returned to the Senate which had not yet
adjourned. The case had made a deep in).-
wession on me, but I forget it in the ex
, citement of the debate and the work of
my office, until perhaps near 10 o'clock
that night, when my female friend came
rushing . into my room, radient with de
light, with the pardon in her hand. "I
,have been up there ever since." she said.
"The Cabinet adjourned, and I set wait
ing for the President to come out and tell
me the fact of my poor soldier, whose case
I placed in his hand after. you left but I
waited in vain-there was no Mr. Lincoln.
So I thought I would go .up to the clam
ber of his Cabinet and knock. I, did so;
'and, as there was no answer, I .opened it
and passed in, and there was the worn
President asleep, with his head ,on the ta
ble resting on his arms, and my boy's par
don atlis side. I quietly waked him, bles
sed hini for his good deed, and come to
tell you the glorious news. You have
helped me to save a human life."
This is the material if not for solemn
history at least for those better 'lessons
which speak to us from the lives of the
just and pure.
colding is mostly' a habit. There
not well meaning to it It is often '
rest of nervousness and an irritable
dition .f both mind and body. A
is tire, - annoyed at some trivial
and with co mences findi-
It is ast4
n•es.in it ,
Ii is an.
of peolding a
ceSinfto a famii .
a s tart time, to
"he - people
'lto the '
- )se it
, and di
I.act the: bila
-inen. This may
'more in the hous
. and 4 ' atmosphere, ye
leTnervot. '7m and the h
.leild; and it may be partly
sensitiveness is more easily wourm
omen are sometimes called divin
it a scolding woman never seems divine.
.t we will say no more on the subjeit,,,..
r,sorne pretty creature way feel inchned 1
scold for, what we say about scold- 1
' -,.. /
MS HAT ARE NO !ORE.
"A thousand pardons!" said the dis
corntitted youth, moving away.
But a few nights afterward, at another
reception, his eye wa.s similarly caught,
and the edge, of his mortification having
been worn off, he could smile at his mis
take, and he accordingly made his way
once more to the side of
.noughts with_gray mutton whiskers.
it very easi
v 'soon or
ding fault p „.
le others are
lnd a very
.1 . 1 people
A good story is told in Washington of
a genial young gentleman, unwilling to
omit recognition of acquaintance, who, at
a wedding reception, lately caught sight
of a gray-whiskered, and rather stately
person, and being satisfied by inquiry of
his identity, immediately edged along to
"Goodoevening," said he, extending his
hand with cordiality. "I'm delighted to
see you! I believe we haven't met since
we parted in Mexico."
"I really fear," said the gray-whiskered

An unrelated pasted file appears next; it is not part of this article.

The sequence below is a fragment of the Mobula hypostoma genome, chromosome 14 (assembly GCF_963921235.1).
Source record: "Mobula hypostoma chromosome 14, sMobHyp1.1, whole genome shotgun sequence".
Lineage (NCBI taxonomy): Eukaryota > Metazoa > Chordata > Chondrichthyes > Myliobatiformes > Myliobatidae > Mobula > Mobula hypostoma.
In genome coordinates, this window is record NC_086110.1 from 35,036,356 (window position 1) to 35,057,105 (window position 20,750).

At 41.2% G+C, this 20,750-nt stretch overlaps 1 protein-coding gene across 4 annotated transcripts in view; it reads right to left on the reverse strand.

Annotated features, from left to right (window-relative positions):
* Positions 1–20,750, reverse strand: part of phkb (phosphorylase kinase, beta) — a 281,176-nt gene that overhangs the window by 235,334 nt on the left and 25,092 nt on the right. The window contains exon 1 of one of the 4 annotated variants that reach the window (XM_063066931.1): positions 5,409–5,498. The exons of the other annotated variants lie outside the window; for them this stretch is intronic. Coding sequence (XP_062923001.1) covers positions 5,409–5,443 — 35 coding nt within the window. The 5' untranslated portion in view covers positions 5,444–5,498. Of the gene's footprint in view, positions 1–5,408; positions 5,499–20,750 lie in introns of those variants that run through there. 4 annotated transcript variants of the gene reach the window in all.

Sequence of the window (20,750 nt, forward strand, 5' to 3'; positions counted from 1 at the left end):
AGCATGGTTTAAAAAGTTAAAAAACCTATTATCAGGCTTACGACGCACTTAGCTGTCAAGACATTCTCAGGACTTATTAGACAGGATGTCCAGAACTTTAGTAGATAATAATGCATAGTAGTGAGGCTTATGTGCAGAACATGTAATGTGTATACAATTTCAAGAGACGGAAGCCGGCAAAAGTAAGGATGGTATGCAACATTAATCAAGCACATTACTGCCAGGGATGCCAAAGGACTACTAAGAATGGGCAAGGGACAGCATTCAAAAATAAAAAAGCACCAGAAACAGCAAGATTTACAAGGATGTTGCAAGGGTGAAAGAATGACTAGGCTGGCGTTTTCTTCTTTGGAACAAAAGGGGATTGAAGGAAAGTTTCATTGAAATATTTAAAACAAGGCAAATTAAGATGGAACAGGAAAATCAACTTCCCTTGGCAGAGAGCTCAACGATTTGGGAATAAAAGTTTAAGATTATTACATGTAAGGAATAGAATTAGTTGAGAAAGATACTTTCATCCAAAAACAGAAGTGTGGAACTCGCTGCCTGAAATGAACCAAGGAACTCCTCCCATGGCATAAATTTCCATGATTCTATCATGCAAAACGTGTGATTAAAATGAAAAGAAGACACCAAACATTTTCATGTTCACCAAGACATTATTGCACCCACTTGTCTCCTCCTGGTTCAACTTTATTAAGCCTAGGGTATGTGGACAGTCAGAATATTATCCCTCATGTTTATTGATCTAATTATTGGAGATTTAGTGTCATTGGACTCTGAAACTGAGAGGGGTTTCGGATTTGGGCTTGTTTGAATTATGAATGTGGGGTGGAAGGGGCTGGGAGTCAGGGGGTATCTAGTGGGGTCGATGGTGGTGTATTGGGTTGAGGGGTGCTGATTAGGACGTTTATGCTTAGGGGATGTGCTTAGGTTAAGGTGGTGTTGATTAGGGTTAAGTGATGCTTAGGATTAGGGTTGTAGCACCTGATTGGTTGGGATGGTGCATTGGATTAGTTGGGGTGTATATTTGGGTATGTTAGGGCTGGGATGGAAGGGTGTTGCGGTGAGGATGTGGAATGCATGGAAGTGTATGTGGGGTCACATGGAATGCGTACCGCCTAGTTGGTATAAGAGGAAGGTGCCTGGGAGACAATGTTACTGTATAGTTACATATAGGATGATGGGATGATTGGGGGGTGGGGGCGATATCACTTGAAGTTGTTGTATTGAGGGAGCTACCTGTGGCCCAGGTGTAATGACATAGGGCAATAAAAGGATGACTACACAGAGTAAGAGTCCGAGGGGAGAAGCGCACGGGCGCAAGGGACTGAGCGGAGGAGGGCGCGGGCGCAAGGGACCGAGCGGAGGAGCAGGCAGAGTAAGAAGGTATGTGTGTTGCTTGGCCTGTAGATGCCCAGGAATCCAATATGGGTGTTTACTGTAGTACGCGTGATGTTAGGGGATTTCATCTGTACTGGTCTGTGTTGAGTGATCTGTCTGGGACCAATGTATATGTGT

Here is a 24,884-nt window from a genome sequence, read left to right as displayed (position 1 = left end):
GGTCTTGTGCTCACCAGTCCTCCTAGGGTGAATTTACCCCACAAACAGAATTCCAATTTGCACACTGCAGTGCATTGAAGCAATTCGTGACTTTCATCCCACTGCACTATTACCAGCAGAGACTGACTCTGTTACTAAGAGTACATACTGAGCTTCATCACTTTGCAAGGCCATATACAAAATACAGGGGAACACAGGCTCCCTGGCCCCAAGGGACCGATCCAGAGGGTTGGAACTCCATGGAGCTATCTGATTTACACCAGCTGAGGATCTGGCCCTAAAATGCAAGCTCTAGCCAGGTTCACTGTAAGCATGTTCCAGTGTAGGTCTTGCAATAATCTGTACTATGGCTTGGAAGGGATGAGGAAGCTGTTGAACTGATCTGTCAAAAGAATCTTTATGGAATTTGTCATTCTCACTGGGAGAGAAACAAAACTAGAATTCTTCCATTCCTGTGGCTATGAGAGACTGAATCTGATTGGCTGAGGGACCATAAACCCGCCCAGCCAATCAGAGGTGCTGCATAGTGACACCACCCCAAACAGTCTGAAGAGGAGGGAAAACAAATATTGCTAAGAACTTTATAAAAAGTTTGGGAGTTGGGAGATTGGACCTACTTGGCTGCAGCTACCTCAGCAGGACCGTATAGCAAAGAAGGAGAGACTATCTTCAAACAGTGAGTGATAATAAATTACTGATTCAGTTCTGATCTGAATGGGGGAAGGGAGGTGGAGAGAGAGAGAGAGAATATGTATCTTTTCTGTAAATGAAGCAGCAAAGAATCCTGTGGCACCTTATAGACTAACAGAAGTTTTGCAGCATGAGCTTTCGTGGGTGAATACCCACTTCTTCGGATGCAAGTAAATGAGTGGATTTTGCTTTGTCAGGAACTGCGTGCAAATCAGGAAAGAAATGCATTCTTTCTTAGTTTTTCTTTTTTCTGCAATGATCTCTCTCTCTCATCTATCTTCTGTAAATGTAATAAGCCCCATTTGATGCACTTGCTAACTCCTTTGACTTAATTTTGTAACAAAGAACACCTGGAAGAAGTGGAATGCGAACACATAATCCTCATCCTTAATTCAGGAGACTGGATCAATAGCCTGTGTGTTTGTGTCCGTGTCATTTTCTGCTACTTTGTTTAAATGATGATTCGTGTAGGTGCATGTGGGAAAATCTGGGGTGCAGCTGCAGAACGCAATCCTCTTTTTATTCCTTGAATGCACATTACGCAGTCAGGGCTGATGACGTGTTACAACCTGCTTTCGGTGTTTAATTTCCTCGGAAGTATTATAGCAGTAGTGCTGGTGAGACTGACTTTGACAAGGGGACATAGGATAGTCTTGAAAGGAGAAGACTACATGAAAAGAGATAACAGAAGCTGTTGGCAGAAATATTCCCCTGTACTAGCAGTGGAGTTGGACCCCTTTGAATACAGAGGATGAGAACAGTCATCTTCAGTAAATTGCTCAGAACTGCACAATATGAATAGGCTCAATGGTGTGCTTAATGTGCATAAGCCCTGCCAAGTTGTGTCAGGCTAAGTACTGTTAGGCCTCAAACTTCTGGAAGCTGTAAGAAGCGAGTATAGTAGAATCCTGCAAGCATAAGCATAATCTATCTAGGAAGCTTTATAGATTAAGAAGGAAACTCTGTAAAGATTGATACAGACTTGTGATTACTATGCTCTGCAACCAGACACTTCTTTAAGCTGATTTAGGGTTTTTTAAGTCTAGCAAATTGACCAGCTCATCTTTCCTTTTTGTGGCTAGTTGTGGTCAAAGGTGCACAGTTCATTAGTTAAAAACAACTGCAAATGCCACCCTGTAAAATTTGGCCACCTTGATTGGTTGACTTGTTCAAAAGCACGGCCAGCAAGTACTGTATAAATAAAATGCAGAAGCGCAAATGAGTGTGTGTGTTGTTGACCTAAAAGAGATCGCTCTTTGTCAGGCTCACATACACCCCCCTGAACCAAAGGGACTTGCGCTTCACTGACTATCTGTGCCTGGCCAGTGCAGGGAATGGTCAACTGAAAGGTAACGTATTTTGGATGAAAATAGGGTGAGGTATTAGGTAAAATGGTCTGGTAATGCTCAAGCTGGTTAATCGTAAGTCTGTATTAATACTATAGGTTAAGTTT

magnate, "that you have me at an advan
"Why you dont recollect! But then I
was very much younger," said the other,
"when with my father in Mexico."
"And to tell the truth," said the other
gentleman, "my remembrances of ever
having been in Mexico are very indis
"Excuse the question," said the young
man, rather desperh.tely, "are you nor Sir
"By no means. lam Judge Poland,
word or two on the weather and the
scene, he suddenly said:
'"That was an awkward thing of me the
other night, when I took you for old
"And who do von take me for sow,
may I ask ?" said his companion.
"Why—why," said the embarrassed
young man of society—"you told me you
were Judge Poland, of
"On the contrary, my name is Thorn
ton," was the rather annihilating rgsponse;
and the young man at this day calls it a
case of diabolic duality.
We know, of course, that Ireland is
called the "Emerald Isle," and the cold
of the emerald is green ; but never had
it entered into our imagination that there
was anywhere in this world to be seen
such verdure as it charmed our eyes to
look upon in the rural districts of Ire
land. The slopes, the knolls, the dells,
fields of young grain, over which the
breezes creep like playful spirits of the
beautiful; the pasture`, dotted with white
sheep of the purest wool ; the hillsides
rising up into mist-shrouded mountains,
and all covered with thick carpets of
smooth, velvet green. ' But Ireland
should also be called Flowery Isle. There
is not a sput in Ireland, I believe, where
blessed nature can find au excuse for
putting a flower but she has put one—not
only in the gardens and in the meadows,
but upon the very walls and the crags of
the sea, from the great blooming rhodo
dendrons down to the smallest flower
that modestly peeps forth from its grassy
cover. The Irish furze, so richly yellow,
covers all places that might otherwise be
bare or barren ; the silkworm delights
evreywhere, from thousands of trees, to
drop its "web of gold ;" the blooming
hawthorn, with the sweet scented pink, -
and especially the white variety, adorns
the landscape and the gardens ; wall
flowers of every hue and variety clamber
to hide the harshness of the moral sup
ports ; the beeted cliffs of the North Sea
are fringed and softened with lovely
flowers ; and if you kneel anywhere al
most on the yielding, velvety carpet, you
will find little, well nigh invisible flowrets
—red, white, blue, and yellow—wrought
into the very. woof and texture. Ireland
ought to be called the Beautiful Isle.—
The spirit °Me beautiful hovers over
andifouehesf. to' living loyliness; every
point.—Fall Mall Gazette.
Continent Covered with Ice.
Prof. Agassia comes to the conclusion
that the continent of North America was
i,noe covered with ice for a mile in thick-
ess, thereby agreeing with Prof. Hitch=
Beck and other eminent geological writers
concerning the glacial period: In proof
cif this conclusion, he says that the slopes
Of the Alleghany range of mountains are
.glacier-worn to the very top, except 'a
few points which were above the level of
the icy mass... Mount Washington, for
nstance, Ls'Ver,sta thousand feet high,